Organic electrochemical transistors building blocks in biohybrid synapses
Francesca Santoro a b c
a Institute of Biological Information Processing IBI-3, Forschungszentrum Juelich, Germany
b Neuroelectronic Interfaces, Faculty of Electrical Engineering and IT, RWTH Aachen, Germany
c Tissue Electronics Lab, Italian Institute of Technology, 80125, Italy
Proceedings of Neuronics Conference (Neuronics)
València, Spain, 2024 February 21st - 23rd
Organizers: Sabina Spiga and Juan Bisquert
Invited Speaker, Francesca Santoro, presentation 033
Publication date: 18th December 2023

The replication of neural information processing in electrical devices has been extensively studied over the years. The paradigm of parallel computing, which allows information to be simultaneously detected, processed, and stored, is required for numerous applications in many fields. In the case of brain-computer interfaces, another important requirement is the suitability of the device for communication with cells. Organic electrochemical transistors (OECTs) based on PEDOT:PSS are used for this purpose due to their ionic-to-electronic signal transduction and biocompatibility [1]. Many works have demonstrated the reproduction of neural plasticity mechanisms, such as short-term facilitation and long-term potentiation. In each device, the physical mechanism of transduction may be different, but it is known that the electrolyte plays a key role in the functioning of these devices, as it provides the ions responsible for the chemical transmission of information. Focusing on long-term memory, this can be reproduced in the OECTs with the oxidation of the neurotransmitter, as in the case of the biohybrid synapse [2]. It is crucial to understand the influence of the material chemistry and the electrolyte composition on the memory effect of the device, as long-term modulation is based on a change in the ionic balance between the electrolyte and the organic polymer.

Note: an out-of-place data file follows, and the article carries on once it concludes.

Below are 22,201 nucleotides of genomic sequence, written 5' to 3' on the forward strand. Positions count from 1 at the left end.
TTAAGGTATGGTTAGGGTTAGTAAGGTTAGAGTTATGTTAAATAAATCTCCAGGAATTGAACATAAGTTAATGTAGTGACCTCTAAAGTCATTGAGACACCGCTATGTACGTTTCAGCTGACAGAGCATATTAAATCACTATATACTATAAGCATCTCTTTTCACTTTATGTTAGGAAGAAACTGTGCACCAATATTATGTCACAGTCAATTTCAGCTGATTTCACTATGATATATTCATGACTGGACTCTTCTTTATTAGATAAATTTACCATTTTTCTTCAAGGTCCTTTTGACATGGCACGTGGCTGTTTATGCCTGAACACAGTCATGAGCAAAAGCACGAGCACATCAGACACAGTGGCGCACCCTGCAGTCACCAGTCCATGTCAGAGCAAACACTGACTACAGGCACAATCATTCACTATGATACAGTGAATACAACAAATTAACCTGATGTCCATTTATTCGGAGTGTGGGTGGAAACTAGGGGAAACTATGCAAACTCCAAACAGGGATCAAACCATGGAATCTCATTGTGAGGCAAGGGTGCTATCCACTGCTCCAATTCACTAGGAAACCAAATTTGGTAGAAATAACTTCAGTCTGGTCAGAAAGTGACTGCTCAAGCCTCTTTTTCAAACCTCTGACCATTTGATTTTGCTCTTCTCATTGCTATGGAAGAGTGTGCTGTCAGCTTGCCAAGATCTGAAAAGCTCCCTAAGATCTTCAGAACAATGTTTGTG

This electrolyte-dependency plasticity will be discussed as it should be considered when the OECT is used in a biological environment in which many molecules of a different nature are present in addition to neurotransmitters. Furthermore, I will discuss how conjugated polymers can be engineered with azopolymers (opto-sensitive polymers which switch from cis to trans conformation upon certain light exposure) to feature diverse optoelectronic short- and long-term plasticity, enabling the use of such platforms as neurohybrid devices as building blocks of retina-inspired devices

References
1 Bernard et al. (2007). In: Advanced Functional Materials 17.17, pp. 3538–3544.
2 Keene, Scott T et al. (2020). In: Nature Materials 19.9, pp. 969–973.

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